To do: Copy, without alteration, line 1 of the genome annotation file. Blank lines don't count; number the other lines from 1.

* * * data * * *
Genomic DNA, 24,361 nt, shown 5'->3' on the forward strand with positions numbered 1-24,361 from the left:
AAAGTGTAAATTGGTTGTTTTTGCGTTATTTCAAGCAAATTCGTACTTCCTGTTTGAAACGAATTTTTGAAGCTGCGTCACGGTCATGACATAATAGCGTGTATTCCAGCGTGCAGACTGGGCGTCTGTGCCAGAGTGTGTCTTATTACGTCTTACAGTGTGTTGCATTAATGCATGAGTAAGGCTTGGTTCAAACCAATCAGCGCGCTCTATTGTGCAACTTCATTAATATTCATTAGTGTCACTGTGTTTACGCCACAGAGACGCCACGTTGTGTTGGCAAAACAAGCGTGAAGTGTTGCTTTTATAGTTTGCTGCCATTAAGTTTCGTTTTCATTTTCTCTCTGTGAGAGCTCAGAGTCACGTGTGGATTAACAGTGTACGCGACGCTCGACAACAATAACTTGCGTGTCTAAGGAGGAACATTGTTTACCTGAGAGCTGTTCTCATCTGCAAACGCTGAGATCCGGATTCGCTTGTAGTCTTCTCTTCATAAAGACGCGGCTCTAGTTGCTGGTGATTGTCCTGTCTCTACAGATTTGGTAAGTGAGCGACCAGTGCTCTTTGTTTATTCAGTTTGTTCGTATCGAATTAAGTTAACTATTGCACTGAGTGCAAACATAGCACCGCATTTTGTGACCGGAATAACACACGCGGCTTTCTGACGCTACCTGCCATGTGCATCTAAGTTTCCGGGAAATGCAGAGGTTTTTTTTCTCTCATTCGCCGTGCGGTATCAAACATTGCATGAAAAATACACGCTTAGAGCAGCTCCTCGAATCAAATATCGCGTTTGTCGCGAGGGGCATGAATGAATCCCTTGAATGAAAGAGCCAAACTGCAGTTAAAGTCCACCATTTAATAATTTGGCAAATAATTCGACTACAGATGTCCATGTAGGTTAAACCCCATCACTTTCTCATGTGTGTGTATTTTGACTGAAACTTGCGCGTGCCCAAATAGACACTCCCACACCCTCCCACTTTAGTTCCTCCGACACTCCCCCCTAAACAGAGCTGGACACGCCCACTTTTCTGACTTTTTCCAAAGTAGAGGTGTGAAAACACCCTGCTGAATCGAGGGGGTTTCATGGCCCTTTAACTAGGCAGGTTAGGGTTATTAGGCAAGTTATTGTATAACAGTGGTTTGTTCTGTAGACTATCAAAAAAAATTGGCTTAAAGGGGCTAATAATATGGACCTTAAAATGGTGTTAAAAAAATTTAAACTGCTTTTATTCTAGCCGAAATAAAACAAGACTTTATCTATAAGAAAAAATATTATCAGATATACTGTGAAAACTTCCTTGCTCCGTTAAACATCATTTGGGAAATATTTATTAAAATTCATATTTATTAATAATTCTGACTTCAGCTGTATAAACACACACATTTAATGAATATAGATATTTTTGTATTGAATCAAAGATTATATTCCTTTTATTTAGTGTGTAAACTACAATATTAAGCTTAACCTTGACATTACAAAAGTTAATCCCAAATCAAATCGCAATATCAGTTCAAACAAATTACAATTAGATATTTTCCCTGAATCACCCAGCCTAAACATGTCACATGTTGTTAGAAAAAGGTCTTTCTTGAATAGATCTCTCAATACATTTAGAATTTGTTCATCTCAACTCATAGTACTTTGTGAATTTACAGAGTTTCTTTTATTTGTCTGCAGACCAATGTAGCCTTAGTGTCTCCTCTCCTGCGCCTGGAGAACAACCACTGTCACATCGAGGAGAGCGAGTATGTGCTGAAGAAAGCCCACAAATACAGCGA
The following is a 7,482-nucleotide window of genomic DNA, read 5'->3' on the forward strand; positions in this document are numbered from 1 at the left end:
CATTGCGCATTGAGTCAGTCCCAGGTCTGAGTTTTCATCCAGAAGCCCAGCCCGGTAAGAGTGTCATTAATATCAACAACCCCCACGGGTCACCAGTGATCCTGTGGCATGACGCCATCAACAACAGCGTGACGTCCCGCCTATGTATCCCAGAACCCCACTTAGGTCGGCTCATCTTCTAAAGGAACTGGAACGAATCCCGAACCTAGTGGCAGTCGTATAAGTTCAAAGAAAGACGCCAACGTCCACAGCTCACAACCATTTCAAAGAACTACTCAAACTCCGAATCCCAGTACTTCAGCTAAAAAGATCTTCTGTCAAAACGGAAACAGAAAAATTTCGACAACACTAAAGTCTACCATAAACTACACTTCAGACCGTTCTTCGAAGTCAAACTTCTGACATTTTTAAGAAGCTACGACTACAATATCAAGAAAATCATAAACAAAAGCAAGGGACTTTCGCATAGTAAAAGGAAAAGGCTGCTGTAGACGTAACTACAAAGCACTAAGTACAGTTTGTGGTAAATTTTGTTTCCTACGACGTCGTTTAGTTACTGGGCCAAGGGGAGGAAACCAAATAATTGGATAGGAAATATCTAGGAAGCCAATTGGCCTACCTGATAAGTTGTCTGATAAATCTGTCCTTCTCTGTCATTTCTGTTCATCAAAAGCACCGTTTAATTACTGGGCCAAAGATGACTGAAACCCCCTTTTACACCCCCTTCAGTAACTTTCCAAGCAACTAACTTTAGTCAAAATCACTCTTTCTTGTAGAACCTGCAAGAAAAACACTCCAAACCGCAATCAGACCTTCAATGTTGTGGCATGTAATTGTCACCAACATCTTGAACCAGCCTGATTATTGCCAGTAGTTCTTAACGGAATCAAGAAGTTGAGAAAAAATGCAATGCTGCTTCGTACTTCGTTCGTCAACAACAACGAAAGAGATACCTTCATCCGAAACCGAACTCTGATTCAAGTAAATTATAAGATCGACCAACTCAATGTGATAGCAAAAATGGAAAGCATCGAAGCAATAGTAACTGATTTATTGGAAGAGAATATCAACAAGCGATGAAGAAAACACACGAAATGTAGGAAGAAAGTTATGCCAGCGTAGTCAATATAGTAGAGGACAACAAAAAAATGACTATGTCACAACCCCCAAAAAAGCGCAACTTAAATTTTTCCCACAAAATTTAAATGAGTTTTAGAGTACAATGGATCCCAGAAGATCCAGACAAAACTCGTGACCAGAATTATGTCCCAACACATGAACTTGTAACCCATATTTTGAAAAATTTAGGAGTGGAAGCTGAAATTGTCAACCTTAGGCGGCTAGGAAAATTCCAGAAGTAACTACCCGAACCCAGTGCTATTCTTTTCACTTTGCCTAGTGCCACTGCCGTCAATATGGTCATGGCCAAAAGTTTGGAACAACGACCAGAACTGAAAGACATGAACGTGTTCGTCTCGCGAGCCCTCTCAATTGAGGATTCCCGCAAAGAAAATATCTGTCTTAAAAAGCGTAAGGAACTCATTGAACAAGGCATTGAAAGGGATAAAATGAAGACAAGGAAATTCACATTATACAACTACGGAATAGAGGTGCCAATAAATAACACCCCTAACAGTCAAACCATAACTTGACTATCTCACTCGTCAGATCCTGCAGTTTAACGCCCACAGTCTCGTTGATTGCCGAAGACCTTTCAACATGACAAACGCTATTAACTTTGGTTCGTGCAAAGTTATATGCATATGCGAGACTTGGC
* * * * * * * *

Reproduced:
Genomic DNA, 24,361 nt, shown 5'->3' on the forward strand with positions numbered 1-24,361 from the left: